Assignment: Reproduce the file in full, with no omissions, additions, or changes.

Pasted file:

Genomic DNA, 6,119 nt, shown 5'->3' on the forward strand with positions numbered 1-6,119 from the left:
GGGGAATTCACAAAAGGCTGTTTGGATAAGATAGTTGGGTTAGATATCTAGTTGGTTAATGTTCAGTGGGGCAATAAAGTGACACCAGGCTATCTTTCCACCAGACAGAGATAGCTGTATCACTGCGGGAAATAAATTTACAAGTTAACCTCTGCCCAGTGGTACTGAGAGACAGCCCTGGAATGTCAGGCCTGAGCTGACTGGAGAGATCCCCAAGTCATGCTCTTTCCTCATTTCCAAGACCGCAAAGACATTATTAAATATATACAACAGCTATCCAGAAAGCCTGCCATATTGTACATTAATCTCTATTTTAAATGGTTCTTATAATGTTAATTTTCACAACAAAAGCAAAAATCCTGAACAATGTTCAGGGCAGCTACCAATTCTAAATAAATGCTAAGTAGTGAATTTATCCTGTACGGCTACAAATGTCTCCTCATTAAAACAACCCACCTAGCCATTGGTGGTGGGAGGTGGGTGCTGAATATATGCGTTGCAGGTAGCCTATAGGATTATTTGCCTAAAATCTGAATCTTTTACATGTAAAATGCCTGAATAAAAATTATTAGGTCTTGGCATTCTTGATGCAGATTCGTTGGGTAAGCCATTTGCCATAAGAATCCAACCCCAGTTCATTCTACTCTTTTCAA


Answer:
Genomic DNA, 6,119 nt, shown 5'->3' on the forward strand with positions numbered 1-6,119 from the left:
GGGGAATTCACAAAAGGCTGTTTGGATAAGATAGTTGGGTTAGATATCTAGTTGGTTAATGTTCAGTGGGGCAATAAAGTGACACCAGGCTATCTTTCCACCAGACAGAGATAGCTGTATCACTGCGGGAAATAAATTTACAAGTTAACCTCTGCCCAGTGGTACTGAGAGACAGCCCTGGAATGTCAGGCCTGAGCTGACTGGAGAGATCCCCAAGTCATGCTCTTTCCTCATTTCCAAGACCGCAAAGACATTATTAAATATATACAACAGCTATCCAGAAAGCCTGCCATATTGTACATTAATCTCTATTTTAAATGGTTCTTATAATGTTAATTTTCACAACAAAAGCAAAAATCCTGAACAATGTTCAGGGCAGCTACCAATTCTAAATAAATGCTAAGTAGTGAATTTATCCTGTACGGCTACAAATGTCTCCTCATTAAAACAACCCACCTAGCCATTGGTGGTGGGAGGTGGGTGCTGAATATATGCGTTGCAGGTAGCCTATAGGATTATTTGCCTAAAATCTGAATCTTTTACATGTAAAATGCCTGAATAAAAATTATTAGGTCTTGGCATTCTTGATGCAGATTCGTTGGGTAAGCCATTTGCCATAAGAATCCAACCCCAGTTCATTCTACTCTTTTCAA